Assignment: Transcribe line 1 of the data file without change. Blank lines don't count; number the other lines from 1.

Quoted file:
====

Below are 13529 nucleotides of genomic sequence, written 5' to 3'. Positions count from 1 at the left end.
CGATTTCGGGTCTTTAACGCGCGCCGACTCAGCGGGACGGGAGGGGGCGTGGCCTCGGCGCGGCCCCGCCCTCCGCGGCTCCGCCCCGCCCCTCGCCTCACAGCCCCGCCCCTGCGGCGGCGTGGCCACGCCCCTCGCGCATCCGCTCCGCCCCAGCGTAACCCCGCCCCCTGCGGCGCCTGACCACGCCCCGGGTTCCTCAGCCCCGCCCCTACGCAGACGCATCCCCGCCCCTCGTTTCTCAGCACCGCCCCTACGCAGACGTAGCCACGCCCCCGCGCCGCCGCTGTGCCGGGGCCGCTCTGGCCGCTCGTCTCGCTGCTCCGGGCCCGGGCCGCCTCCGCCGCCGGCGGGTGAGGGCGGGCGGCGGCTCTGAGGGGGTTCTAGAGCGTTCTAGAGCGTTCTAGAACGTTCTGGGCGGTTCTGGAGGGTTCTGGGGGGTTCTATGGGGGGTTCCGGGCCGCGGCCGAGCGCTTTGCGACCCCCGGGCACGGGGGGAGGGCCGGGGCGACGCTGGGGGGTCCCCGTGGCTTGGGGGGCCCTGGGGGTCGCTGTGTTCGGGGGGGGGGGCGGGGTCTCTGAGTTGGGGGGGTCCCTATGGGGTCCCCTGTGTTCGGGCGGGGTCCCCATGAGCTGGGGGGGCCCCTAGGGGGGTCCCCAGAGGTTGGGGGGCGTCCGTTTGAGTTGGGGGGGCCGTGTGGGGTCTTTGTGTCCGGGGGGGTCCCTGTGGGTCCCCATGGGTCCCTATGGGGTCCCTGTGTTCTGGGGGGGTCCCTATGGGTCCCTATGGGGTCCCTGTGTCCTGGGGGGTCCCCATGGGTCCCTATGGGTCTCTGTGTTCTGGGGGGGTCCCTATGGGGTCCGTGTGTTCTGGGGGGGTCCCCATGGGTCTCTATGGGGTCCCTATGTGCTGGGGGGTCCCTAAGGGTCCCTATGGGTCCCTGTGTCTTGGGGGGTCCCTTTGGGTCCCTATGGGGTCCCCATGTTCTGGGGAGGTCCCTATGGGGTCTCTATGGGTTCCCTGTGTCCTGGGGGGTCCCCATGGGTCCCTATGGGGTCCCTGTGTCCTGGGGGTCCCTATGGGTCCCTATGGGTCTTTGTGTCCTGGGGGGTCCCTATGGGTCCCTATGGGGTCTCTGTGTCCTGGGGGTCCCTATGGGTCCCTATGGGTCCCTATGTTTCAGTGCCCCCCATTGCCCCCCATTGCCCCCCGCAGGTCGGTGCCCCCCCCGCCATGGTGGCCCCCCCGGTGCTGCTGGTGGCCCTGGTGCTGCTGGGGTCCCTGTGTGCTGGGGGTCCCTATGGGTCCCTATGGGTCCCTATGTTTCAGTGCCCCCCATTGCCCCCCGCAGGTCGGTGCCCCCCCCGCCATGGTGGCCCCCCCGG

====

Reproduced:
Below are 13529 nucleotides of genomic sequence, written 5' to 3'. Positions count from 1 at the left end.